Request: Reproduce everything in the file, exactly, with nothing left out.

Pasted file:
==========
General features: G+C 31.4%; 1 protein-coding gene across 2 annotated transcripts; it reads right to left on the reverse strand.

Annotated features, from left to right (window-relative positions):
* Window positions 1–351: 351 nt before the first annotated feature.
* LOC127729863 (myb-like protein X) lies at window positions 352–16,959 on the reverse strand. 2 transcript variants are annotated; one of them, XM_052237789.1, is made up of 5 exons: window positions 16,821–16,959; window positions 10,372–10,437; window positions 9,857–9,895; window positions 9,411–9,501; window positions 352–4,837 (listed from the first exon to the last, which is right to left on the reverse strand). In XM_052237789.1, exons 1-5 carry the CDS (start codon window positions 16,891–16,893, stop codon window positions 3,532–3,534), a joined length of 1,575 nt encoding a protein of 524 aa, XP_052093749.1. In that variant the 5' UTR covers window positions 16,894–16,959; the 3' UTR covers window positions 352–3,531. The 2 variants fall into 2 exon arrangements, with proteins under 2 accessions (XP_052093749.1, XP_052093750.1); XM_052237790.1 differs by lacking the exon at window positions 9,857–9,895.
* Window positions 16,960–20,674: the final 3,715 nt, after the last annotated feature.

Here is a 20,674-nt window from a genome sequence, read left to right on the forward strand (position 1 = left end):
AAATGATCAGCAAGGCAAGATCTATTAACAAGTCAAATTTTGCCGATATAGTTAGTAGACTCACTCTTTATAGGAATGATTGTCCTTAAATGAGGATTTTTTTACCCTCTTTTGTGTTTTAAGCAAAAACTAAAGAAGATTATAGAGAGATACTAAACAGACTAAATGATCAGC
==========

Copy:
General features: G+C 31.4%; 1 protein-coding gene across 2 annotated transcripts; it reads right to left on the reverse strand.

Annotated features, from left to right (window-relative positions):
* Window positions 1–351: 351 nt before the first annotated feature.
* LOC127729863 (myb-like protein X) lies at window positions 352–16,959 on the reverse strand. 2 transcript variants are annotated; one of them, XM_052237789.1, is made up of 5 exons: window positions 16,821–16,959; window positions 10,372–10,437; window positions 9,857–9,895; window positions 9,411–9,501; window positions 352–4,837 (listed from the first exon to the last, which is right to left on the reverse strand). In XM_052237789.1, exons 1-5 carry the CDS (start codon window positions 16,891–16,893, stop codon window positions 3,532–3,534), a joined length of 1,575 nt encoding a protein of 524 aa, XP_052093749.1. In that variant the 5' UTR covers window positions 16,894–16,959; the 3' UTR covers window positions 352–3,531. The 2 variants fall into 2 exon arrangements, with proteins under 2 accessions (XP_052093749.1, XP_052093750.1); XM_052237790.1 differs by lacking the exon at window positions 9,857–9,895.
* Window positions 16,960–20,674: the final 3,715 nt, after the last annotated feature.

Here is a 20,674-nt window from a genome sequence, read left to right on the forward strand (position 1 = left end):
AAATGATCAGCAAGGCAAGATCTATTAACAAGTCAAATTTTGCCGATATAGTTAGTAGACTCACTCTTTATAGGAATGATTGTCCTTAAATGAGGATTTTTTTACCCTCTTTTGTGTTTTAAGCAAAAACTAAAGAAGATTATAGAGAGATACTAAACAGACTAAATGATCAGC